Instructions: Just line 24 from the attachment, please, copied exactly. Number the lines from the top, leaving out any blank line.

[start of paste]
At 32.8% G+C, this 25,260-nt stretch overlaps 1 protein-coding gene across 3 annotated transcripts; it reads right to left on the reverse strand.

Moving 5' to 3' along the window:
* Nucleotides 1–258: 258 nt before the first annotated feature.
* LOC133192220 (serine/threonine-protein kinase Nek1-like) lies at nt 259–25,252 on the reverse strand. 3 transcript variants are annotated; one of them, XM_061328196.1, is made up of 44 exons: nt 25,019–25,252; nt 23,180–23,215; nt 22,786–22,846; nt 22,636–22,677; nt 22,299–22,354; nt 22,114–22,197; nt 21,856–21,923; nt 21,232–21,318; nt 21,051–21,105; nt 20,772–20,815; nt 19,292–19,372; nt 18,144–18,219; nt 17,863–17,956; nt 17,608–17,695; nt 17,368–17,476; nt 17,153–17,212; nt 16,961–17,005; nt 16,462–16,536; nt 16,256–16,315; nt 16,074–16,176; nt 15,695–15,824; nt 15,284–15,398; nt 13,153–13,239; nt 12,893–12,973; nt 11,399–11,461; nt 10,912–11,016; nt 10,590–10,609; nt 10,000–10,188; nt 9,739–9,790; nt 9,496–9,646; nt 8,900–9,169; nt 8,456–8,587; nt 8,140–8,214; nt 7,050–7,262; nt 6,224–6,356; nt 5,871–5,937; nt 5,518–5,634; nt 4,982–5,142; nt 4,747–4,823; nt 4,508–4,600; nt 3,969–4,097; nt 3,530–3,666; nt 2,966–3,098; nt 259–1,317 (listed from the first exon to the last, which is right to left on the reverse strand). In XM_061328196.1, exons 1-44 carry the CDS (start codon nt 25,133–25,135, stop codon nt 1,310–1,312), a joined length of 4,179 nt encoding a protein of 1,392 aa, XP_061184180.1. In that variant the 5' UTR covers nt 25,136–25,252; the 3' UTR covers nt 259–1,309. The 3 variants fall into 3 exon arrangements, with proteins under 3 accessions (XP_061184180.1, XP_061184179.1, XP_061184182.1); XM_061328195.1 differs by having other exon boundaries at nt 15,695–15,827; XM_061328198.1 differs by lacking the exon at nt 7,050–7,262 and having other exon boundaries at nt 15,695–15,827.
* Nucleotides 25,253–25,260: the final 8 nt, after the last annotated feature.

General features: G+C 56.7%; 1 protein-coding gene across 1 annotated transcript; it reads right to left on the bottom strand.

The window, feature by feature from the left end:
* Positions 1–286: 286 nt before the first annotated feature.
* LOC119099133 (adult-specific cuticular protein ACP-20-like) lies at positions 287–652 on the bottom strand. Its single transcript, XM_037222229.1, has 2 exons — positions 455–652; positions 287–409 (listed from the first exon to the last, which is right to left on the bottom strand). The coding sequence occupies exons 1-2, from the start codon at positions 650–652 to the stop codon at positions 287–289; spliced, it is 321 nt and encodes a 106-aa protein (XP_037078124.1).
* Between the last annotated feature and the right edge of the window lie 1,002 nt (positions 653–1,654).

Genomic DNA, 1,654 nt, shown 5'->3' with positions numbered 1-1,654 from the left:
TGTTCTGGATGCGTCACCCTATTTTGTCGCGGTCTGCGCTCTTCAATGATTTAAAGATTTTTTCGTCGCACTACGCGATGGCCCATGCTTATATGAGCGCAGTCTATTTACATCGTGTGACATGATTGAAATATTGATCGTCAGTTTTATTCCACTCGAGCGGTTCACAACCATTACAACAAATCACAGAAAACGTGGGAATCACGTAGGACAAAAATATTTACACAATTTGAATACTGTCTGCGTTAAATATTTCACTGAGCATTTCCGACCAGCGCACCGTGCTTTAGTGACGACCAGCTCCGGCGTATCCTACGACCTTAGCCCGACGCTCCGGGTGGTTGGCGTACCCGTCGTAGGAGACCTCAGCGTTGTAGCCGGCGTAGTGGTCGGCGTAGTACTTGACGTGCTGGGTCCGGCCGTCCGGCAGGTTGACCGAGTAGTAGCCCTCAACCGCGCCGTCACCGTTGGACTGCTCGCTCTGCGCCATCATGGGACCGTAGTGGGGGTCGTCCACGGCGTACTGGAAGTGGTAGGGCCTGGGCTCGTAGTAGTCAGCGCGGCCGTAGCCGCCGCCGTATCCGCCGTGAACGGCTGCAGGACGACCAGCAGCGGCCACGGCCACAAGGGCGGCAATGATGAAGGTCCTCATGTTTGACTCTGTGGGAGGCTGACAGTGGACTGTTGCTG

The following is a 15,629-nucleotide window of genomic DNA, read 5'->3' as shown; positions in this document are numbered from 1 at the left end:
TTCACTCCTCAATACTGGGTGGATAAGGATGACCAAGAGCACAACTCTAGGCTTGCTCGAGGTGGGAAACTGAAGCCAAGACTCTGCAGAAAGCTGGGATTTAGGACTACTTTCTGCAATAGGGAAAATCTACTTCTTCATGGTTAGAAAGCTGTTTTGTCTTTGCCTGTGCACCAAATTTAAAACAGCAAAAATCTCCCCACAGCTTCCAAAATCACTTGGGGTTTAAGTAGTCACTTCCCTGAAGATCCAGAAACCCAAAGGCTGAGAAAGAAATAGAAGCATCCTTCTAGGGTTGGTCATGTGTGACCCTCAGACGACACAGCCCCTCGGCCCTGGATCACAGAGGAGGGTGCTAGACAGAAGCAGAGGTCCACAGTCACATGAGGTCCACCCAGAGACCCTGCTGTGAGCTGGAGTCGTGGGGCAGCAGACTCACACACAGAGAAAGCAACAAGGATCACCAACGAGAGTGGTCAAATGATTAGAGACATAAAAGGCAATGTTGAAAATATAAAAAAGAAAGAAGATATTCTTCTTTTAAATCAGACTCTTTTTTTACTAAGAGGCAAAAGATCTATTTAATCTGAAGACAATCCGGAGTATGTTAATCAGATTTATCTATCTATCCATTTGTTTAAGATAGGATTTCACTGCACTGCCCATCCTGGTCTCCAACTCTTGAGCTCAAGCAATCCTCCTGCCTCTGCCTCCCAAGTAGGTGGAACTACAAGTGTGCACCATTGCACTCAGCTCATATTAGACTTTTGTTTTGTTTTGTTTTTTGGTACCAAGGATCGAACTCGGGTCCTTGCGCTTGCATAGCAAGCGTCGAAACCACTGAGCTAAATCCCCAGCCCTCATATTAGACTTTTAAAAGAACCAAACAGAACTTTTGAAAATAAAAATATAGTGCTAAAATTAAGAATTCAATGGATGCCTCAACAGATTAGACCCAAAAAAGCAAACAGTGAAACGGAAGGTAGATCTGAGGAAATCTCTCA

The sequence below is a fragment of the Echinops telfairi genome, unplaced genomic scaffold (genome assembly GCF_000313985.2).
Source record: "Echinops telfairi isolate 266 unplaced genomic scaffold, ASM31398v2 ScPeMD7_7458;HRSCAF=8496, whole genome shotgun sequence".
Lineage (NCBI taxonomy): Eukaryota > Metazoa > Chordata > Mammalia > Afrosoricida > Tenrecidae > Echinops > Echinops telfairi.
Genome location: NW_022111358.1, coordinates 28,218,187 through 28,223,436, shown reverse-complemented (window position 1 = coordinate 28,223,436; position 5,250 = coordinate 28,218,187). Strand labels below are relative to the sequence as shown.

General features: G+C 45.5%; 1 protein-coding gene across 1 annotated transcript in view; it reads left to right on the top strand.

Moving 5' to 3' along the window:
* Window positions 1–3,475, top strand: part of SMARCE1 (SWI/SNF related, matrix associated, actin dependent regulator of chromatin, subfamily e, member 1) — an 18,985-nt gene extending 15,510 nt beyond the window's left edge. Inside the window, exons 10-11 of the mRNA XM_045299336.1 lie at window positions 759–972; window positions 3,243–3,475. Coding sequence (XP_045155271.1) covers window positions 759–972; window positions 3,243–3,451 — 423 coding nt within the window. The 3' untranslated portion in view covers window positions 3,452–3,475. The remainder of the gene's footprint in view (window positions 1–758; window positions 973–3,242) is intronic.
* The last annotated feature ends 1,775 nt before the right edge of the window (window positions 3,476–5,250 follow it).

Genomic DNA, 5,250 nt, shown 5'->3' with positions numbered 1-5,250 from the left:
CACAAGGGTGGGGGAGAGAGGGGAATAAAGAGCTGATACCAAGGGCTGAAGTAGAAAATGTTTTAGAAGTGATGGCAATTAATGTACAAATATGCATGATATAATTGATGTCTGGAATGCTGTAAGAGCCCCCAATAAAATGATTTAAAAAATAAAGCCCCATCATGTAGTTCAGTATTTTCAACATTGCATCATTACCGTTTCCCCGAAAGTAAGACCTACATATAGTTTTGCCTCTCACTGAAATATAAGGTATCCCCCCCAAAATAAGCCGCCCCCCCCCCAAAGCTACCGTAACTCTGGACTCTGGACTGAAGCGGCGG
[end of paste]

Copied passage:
CACAAGGGTGGGGGAGAGAGGGGAATAAAGAGCTGATACCAAGGGCTGAAGTAGAAAATGTTTTAGAAGTGATGGCAATTAATGTACAAATATGCATGATATAATTGATGTCTGGAATGCTGTAAGAGCCCCCAATAAAATGATTTAAAAAATAAAGCCCCATCATGTAGTTCAGTATTTTCAACATTGCATCATTACCGTTTCCCCGAAAGTAAGACCTACATATAGTTTTGCCTCTCACTGAAATATAAGGTATCCCCCCCAAAATAAGCCGCCCCCCCCCCAAAGCTACCGTAACTCTGGACTCTGGACTGAAGCGGCGG